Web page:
to wait until February for that?

>>> I would store it if I could afford

50 cents and we've got 40 of that 50 in right now.

If I could afford the loss

and we could go down another 20 or 30,

if I could afford that, I'd probably hub it.

Just determine when you're gonna

have that wheat sell and then sell it in lots

between now and then.

Just dollar cost averaging.

>>> It takes the emotion out of it.

>>> That's exactly it, it makes it mechanical.

>>> Right, okay, thank you much!

Kim Anderson, grain marketing specialist

here at Oklahoma State University.

(upbeat music)

 

Cow-Calf Coner

>>> Parts of Northwest Oklahoma have already experienced

a frost or in some cases,

a killing freeze.

The rest of the state is still waiting

for that first frost that could have

quite an impact on some of the plants

that the cattle are grazing this fall.

In particular I'm concerned about

some sorghum type plants,

perhaps a milo field that has been harvested

that we've turned some cattle out,

or even some of the sudan, sudan hay crosses,

that might still be out in the field

that we have cattle grazing.

You see those light frosts can stress the plant

and the possibility of accumulation

of prussic acid can occur.

Prussic acid is another way of saying hydrocyanic acid

and the cyanide portion of that

is very, very deadly to cattle.

What the cyanide does basically

is keep the blood from being able to release oxygen

to the rest of the tissues of the animal's body

and therefore, it basically dies

of cellular asphyxiation.

If you have an animal down

that's perhaps succumbed to prussic acid,

one of the first symptoms you'll see

is the blood is very, very bright cherry red.

And that's a real good

indication that prussic acid poisoning

has caused that particular problem.

Prussic acid will accumulate

in these sorghum type plants in

basically two different ways.

The plant itself, just being stressed

will accumulate the prussic acid.

The other way is by regrowth.

A lush, new regrowth after a frost,

that itself can be high in prussic acid

and be potentially dangerous.

So what do we do about this?

Well first of all I would suggest

if we have that light frost,

that we get the animals off of

any kind of sorghum type plant in the field, if possible.

And then wait until after a killing frost.

Something where we have the temperatures down

in the, say the mid twenties.

That for certain will kill the plant.

And then wait about a week after that

really, really killing freeze

before we turn the cattle back in

on those kinds of pastures.

Even when we do, I really would recommend

that you watch the cattle closely

for several hours after we turn them

back in on those particular fields or pastures

just in case we happen to see some

indication of some cattle acting rather differently,

they're labored breathing, perhaps actually go down.

Then we have that indication that something

like that may be taking place.

So watch during this fall,

if we have one of those light frosts

and we have cattle on those kinds of pastures,

I'd be very, very cautious about that situation.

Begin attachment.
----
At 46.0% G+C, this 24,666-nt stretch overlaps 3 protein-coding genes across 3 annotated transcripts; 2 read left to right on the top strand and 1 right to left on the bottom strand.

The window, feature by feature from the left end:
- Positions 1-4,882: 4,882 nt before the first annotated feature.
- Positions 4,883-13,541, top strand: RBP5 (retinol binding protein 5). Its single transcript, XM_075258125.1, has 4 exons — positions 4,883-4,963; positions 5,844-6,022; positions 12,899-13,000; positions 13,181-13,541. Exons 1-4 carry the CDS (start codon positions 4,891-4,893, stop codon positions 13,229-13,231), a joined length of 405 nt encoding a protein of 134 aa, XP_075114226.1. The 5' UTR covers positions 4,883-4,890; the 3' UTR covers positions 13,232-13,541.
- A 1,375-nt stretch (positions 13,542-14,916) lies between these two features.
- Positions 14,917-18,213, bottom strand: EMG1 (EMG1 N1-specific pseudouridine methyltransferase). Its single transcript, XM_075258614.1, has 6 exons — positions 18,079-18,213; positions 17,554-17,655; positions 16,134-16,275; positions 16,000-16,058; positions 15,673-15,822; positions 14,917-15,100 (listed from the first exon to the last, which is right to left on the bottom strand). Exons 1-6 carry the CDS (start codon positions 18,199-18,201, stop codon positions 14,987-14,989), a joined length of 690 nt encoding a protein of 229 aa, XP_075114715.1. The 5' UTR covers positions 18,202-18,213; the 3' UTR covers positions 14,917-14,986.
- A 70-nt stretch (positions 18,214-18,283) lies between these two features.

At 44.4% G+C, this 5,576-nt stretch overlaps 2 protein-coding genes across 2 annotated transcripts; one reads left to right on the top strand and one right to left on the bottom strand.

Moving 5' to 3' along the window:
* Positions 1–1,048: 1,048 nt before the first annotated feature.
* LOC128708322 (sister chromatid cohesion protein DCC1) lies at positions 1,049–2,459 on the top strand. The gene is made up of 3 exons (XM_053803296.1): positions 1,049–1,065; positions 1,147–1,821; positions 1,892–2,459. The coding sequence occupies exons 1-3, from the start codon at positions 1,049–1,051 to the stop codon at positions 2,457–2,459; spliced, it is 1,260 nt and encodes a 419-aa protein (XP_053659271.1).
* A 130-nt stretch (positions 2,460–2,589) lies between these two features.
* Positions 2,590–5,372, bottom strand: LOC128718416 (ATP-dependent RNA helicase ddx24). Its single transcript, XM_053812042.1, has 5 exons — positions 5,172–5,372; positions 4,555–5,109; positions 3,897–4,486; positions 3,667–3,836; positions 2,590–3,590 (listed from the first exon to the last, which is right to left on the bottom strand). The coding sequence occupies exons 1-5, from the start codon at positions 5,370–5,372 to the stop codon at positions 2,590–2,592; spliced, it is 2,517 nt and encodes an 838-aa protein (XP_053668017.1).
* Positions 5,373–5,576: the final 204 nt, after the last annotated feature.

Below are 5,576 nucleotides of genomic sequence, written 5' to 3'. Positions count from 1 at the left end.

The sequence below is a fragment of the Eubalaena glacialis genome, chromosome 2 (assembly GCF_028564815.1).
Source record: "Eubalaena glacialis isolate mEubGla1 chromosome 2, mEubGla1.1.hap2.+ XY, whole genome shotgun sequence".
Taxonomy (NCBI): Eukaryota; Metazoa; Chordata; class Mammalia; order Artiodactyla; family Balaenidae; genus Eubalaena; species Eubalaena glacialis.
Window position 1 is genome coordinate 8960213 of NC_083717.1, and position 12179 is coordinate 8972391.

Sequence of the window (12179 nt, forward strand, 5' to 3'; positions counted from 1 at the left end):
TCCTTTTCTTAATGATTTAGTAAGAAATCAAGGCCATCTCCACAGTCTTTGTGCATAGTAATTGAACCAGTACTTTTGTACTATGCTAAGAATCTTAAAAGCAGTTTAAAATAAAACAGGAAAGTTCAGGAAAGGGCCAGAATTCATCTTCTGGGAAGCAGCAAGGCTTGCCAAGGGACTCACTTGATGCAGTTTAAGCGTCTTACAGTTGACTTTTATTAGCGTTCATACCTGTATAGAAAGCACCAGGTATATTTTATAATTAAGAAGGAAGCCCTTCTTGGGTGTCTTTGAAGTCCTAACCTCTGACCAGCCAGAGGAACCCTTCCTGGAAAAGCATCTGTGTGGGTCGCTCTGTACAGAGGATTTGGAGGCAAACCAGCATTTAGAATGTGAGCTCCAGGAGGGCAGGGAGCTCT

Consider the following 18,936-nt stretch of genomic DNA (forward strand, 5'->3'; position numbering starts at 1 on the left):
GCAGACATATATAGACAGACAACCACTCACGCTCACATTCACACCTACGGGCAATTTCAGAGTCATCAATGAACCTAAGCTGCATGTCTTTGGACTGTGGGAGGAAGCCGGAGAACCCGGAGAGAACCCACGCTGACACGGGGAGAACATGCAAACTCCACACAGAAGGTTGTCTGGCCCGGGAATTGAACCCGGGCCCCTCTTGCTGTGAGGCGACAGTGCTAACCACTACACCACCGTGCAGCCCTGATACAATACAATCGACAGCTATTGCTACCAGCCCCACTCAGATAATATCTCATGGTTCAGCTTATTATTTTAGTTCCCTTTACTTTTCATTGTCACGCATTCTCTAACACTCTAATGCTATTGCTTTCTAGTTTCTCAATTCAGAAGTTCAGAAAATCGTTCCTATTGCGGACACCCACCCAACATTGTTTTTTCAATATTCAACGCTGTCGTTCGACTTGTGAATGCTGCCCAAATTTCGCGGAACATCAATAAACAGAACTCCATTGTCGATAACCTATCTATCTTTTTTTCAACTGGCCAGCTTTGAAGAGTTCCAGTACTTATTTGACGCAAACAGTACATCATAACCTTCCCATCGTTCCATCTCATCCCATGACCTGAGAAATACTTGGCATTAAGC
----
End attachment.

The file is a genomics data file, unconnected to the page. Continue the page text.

If you'd like to read more about

hydrocyanic acid poisoning or prussic acid poisoning,

we can go to the show links,

the Sun Up website show links, at sunup.okstate.edu.

Look under show links

and we've got a link there to a fact sheet.

It's 2904 and it tells about

prussic acid poisoning and livestock.

Hey, we look forward to visiting

with you again next week on SUNUP's Cow Calf Corner.

 

Totusek Lecturship reminder

>>> Thank you Glenn, now here's Dave Lalman

with a word about the 25th annual event

in honor of longtime animal science department head,

Dr. Bob Totusek.

>>> The Totusek collector-ship was initiated

to honor Dr. Bob Totusek

who is a longtime department head

in animal science here at Oklahoma State University.

He had a wide following throughout the state

and really, throughout the nation.

First as a livestock judge, and then for his

leadership in the livestock industry.

Each year, our graduate student association invites

a special speaker to come to campus.

The public is invited to come in, enjoy dinner with

our faculty staff and graduate students.

This year's speaker is Anne Burkholder,

also known as The Feed Yard Foodie, and she's quite a

champion for agriculture, and so she'll have

a wonderful, interesting message.

November 2nd, 5:30 p.m.

Dinner will be served right at 5:30,

and the lecture will follow.

For more information on Totusek Lectureship,

just go to sunup.okstate.edu.

(upbeat music)

 

Livestock Marketing

>>> Derrell Peel, our livestock marketing

specialist, is here now.

Darrell, wheat pasture been a little bit of

a challenge this fall.

Give us an update on what the situation is now.

>>> You know, it's been very unusual this fall.

We had the cool, wet weather in late August,

early September, excited for a lot of potential.

A lot of folks did get out and get wheat planted then,

and of course the rains have just continued since then.

The last 90 days has been the

wettest on record, I think, in Oklahoma.

So folks who didn't get wheat planted early have

struggled since then to plant.

On the other hand, emergence is very good.

It's ahead of schedule.

We've got lots of moisture.